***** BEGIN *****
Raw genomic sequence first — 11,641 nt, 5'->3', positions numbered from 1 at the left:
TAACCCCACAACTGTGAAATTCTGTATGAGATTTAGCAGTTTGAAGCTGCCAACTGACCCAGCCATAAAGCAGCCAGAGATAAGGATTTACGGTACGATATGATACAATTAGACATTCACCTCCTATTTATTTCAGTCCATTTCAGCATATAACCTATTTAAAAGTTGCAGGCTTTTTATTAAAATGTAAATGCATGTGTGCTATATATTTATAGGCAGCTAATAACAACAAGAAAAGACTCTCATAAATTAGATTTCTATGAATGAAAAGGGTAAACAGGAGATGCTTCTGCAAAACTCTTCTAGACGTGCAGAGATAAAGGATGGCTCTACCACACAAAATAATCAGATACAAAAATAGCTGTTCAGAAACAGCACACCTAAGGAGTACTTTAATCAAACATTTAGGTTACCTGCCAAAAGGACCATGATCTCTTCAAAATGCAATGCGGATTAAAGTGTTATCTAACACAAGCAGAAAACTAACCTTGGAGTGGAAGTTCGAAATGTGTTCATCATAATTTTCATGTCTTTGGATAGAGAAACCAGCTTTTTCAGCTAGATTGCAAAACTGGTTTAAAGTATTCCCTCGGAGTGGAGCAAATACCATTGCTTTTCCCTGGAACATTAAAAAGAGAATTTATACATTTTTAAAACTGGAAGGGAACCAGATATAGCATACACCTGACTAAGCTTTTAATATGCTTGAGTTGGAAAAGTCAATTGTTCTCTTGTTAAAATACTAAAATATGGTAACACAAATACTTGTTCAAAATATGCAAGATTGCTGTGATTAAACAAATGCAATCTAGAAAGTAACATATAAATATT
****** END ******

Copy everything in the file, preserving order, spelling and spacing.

Raw genomic sequence first — 11,641 nt, 5'->3', positions numbered from 1 at the left:
TAACCCCACAACTGTGAAATTCTGTATGAGATTTAGCAGTTTGAAGCTGCCAACTGACCCAGCCATAAAGCAGCCAGAGATAAGGATTTACGGTACGATATGATACAATTAGACATTCACCTCCTATTTATTTCAGTCCATTTCAGCATATAACCTATTTAAAAGTTGCAGGCTTTTTATTAAAATGTAAATGCATGTGTGCTATATATTTATAGGCAGCTAATAACAACAAGAAAAGACTCTCATAAATTAGATTTCTATGAATGAAAAGGGTAAACAGGAGATGCTTCTGCAAAACTCTTCTAGACGTGCAGAGATAAAGGATGGCTCTACCACACAAAATAATCAGATACAAAAATAGCTGTTCAGAAACAGCACACCTAAGGAGTACTTTAATCAAACATTTAGGTTACCTGCCAAAAGGACCATGATCTCTTCAAAATGCAATGCGGATTAAAGTGTTATCTAACACAAGCAGAAAACTAACCTTGGAGTGGAAGTTCGAAATGTGTTCATCATAATTTTCATGTCTTTGGATAGAGAAACCAGCTTTTTCAGCTAGATTGCAAAACTGGTTTAAAGTATTCCCTCGGAGTGGAGCAAATACCATTGCTTTTCCCTGGAACATTAAAAAGAGAATTTATACATTTTTAAAACTGGAAGGGAACCAGATATAGCATACACCTGACTAAGCTTTTAATATGCTTGAGTTGGAAAAGTCAATTGTTCTCTTGTTAAAATACTAAAATATGGTAACACAAATACTTGTTCAAAATATGCAAGATTGCTGTGATTAAACAAATGCAATCTAGAAAGTAACATATAAATATT